As kids, we all heard stuff we weren’t necessarily meant to as our parents or others held “adult” conversations (or arguments) in front of us, forgetting that children hear all, see all. I don’t know why, then, I’m surprised when one of my kids mentions something from a conversation that wasn’t meant for her ears. It’s a reminder that I’m neither sly nor calculating enough to present my best side whenever others are around; sometimes the worst of me shines through.
I know my kids are watching me, but I’m also aware that people around me are watching as well. I know this because my own experience, how I’ve been influenced by strangers around me. Like the high schooler who once played basketball with my friends and me and displayed the utmost in sportsmanship, or the patient gentleman I recently met up with who defied my prejudices toward hulking, young, tattooed men, a number of them have left a indelible impact.
Midoriya of Boku no Hero Academia is one of those “watchers.” Though he’s now progressing under the watchful eye of the ostentatious superhero, All-Might, it wasn’t always like that. Flashbacks and earlier episodes of the series remind us that Midoriya was once just one among millions who didn’t personally know All-Might, but admired him from afar. I would say that All-Might became the center of Midoriya’s life, as the young boy started to adopt his hero’s beliefs. He was impacted greatly by a stranger.
I know I can’t live a life that’s perfect, and neither can I live a life where I purposely exhibit my best when I’m around others. Sure, I go into high gear at gatherings and try to be kinder, more talkative, warmer than I typically am, but I can’t be that way always. As an introvert, I would explode if I did as much in every single social situation. But remembering how people have affected me without meaning to, and wanting to reach out to others in love as God has loved me, makes me want to do better. But if I can’t always put on a show, how can I still be a person of character wherever I go?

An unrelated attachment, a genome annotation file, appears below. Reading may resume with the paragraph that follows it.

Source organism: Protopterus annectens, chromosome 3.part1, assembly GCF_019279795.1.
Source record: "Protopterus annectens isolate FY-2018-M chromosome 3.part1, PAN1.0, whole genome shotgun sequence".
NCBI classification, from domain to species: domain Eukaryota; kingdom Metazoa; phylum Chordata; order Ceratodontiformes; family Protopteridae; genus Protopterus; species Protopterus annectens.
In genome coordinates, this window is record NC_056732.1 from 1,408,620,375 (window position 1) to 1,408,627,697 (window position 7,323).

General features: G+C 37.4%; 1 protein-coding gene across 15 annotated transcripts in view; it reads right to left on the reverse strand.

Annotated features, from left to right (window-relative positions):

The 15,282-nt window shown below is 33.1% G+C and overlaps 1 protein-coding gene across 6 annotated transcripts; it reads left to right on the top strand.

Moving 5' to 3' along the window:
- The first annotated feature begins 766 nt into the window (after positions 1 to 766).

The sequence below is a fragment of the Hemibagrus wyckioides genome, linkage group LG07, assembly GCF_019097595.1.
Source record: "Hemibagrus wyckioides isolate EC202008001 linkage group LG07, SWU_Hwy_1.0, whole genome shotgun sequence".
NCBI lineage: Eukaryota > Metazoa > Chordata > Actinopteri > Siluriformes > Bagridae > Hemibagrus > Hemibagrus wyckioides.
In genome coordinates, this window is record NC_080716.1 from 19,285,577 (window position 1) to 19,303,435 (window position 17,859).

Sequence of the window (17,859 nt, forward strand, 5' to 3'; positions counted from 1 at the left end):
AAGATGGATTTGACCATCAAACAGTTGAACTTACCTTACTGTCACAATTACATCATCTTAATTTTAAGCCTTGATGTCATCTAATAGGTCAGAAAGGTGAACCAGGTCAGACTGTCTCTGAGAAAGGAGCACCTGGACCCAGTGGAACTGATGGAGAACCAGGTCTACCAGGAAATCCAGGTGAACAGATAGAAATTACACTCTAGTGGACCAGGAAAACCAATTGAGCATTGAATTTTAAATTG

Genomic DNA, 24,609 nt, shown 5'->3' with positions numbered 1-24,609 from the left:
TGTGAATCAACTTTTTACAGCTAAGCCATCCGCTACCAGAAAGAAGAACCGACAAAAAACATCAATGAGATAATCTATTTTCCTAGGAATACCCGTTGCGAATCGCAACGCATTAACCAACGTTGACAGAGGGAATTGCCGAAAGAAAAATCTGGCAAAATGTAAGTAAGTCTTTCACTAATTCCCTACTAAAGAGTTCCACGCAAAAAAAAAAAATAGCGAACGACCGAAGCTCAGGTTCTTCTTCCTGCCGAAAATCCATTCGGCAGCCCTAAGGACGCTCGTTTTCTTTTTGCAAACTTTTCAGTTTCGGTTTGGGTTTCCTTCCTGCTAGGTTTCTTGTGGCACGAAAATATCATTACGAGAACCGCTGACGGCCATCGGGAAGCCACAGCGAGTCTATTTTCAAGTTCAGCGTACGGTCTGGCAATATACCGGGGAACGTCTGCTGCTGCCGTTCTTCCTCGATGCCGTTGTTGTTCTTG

I think the answer might have to do with faith. As I develop my relationship with Christ, I understand more and more that it really is up to me to choose Christ above my own goals, beliefs, and wisdom, and that when I make choices that demonstrate faith, God does something amazing. He starts building me up, making me more like Christ, who among many other things, is the same now as he was then, among his friends or among enemies. His character remains unchanged.
I need to trust in God above my own understanding and choose his ways above others. When I do that, I might find that although I won’t be perfect like Christ, or a superhero like All-Might (though we as Christians should emulate that superhero mentality in a way), I can be Christ to those around me. I can be All-Might, a figure that models goodness to those who are watching me.
But then again, maybe it’s not so much about being All-Might. Near the beginning of the narrative, All-Might saves Bakugou and Midoriya from a villain, but is encouraged to fight under the duress of his quirk’s time limit by Midoriya, who rushes in to help even without a quirk of his own. In a twist, the All-Might-worshiping Midoriya ends up being a model for the hero when he didn’t even know All-Might was watching.
As I grow in my faith in God, trusting to choose his ways over my own, I know I’ll become a stronger man, one who shines Christ not just when “I’m on,” but as my way of life, whatever the situation and wherever I go. And I hope that in doing so, I’ll be like Midoriya, but instead of being living like All-Might, I’ll be shining the light of my own savior’s teachings.
Boku no Hero Academia is streaming on Crunchyroll.